We are often dependent upon others for our happiness, our security (emotionally, financially, and any other way), and sometimes for our safety. We often look to others to fill our needs. When these others are supportive, encouraging, caring, and giving we may feel fairly satisfied in our life. But when those we are attached to are judgmental and critical, even aggressive and abusive toward us, we may find ourselves in conflict, caught between the need to have these people in our life for whatever reason, and satisfying our own needs. Sometimes, we make a “bargain with the devil” and end up giving a lot of ourselves away in order to placate a significant other, to make them happy, to keep the peace, to make them stay in our lives (because we think we need them).

Taking things personally is often a by-product of this bargain. When we take things personally we are giving certain individuals more power over us than they deserve or should ever be allowed to have. In effect, you are allowing someone to question what you feel and believe. You are trusting someone else to tell you who you are, instead of relying on what you know to be true about yourself; what really defines you as a person without any outside influence. In essence, taking things personally keeps you tied to someone else and, in the extreme, can even make you feel like a victim.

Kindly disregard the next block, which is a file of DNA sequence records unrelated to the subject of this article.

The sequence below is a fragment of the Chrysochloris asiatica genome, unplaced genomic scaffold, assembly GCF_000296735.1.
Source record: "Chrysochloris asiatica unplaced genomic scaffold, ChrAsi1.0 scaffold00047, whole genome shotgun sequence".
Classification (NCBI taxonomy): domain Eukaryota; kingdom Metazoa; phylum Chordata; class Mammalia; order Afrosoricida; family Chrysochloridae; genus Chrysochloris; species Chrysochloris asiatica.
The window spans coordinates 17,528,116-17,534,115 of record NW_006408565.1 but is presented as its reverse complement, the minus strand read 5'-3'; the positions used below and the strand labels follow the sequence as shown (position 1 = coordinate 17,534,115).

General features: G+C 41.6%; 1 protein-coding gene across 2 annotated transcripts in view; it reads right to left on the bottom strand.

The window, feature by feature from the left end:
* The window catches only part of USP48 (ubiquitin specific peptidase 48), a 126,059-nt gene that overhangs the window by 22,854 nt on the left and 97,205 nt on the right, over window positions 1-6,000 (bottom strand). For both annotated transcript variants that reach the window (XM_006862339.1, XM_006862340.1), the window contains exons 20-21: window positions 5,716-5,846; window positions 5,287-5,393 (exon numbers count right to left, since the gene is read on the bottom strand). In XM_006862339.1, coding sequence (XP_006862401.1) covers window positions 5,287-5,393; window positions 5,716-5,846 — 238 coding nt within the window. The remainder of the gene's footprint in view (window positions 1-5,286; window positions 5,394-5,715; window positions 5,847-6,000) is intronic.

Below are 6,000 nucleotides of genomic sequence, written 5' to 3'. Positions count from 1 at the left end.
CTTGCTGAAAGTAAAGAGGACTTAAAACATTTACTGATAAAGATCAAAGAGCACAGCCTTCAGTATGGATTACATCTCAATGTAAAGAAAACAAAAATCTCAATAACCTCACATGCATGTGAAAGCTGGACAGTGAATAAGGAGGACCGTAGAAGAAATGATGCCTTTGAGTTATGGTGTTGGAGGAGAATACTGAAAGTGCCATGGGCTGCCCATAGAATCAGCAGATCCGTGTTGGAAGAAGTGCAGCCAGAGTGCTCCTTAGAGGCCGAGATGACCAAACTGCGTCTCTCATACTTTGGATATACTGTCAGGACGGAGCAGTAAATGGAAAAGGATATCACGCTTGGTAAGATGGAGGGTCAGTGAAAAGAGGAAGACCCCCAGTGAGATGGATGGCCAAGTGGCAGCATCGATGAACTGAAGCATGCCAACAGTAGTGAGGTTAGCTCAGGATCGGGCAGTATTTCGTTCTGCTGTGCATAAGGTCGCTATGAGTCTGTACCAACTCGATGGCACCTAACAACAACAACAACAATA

So, instead of just reacting when someone pushes your buttons, these are some things to consider when you find yourself caught up in an interaction/confrontation where you feel your personal integrity is being challenged.

Focus on what this relationship really means to you. How heavily invested are you in this individual? Do you always need to be agreeable, to make no waves, to go along in order to please this person and to keep the peace? Do you perceive that there may be a high price to pay if you disagree or challenge them? Do you really need this person’s approval? Is all the trouble keeping them happy, as they challenge you, really worth the effort?

Change the focus of the interaction by putting yourself in this other person’s shoes. Try to understand what the other person is feeling/thinking/trying to convey to you. Is this the way they interact with many people, not just you? Is it their usual way to be critical, to insult, to blame or shame? Maybe that person hasn’t mastered how to communicate in a healthy way. Perhaps they lack certain social skills and feel the only way they will be heard and paid attention to is by being rude or aggressive in their language, or by bullying to get their way. Perhaps, they have issues with relationships in general, with boundaries, with seeing things as either all good or bad, right or wrong.